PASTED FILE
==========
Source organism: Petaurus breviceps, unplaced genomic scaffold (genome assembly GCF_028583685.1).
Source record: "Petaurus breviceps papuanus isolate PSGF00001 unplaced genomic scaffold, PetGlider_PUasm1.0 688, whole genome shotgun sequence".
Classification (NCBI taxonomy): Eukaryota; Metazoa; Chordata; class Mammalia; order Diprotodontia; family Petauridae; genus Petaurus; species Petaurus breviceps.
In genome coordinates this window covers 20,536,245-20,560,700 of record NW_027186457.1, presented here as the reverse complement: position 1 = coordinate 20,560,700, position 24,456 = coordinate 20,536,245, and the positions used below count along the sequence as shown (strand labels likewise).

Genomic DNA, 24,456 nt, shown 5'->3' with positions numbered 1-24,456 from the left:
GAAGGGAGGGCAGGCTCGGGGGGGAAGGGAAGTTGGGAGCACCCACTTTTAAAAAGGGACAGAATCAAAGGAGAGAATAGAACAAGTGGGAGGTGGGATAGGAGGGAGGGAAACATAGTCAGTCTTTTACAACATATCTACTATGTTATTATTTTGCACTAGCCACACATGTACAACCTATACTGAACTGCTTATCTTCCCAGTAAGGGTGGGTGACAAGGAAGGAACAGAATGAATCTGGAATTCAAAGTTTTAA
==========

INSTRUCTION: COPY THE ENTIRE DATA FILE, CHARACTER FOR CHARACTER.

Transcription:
Source organism: Petaurus breviceps, unplaced genomic scaffold (genome assembly GCF_028583685.1).
Source record: "Petaurus breviceps papuanus isolate PSGF00001 unplaced genomic scaffold, PetGlider_PUasm1.0 688, whole genome shotgun sequence".
Classification (NCBI taxonomy): Eukaryota; Metazoa; Chordata; class Mammalia; order Diprotodontia; family Petauridae; genus Petaurus; species Petaurus breviceps.
In genome coordinates this window covers 20,536,245-20,560,700 of record NW_027186457.1, presented here as the reverse complement: position 1 = coordinate 20,560,700, position 24,456 = coordinate 20,536,245, and the positions used below count along the sequence as shown (strand labels likewise).

Genomic DNA, 24,456 nt, shown 5'->3' with positions numbered 1-24,456 from the left:
GAAGGGAGGGCAGGCTCGGGGGGGAAGGGAAGTTGGGAGCACCCACTTTTAAAAAGGGACAGAATCAAAGGAGAGAATAGAACAAGTGGGAGGTGGGATAGGAGGGAGGGAAACATAGTCAGTCTTTTACAACATATCTACTATGTTATTATTTTGCACTAGCCACACATGTACAACCTATACTGAACTGCTTATCTTCCCAGTAAGGGTGGGTGACAAGGAAGGAACAGAATGAATCTGGAATTCAAAGTTTTAA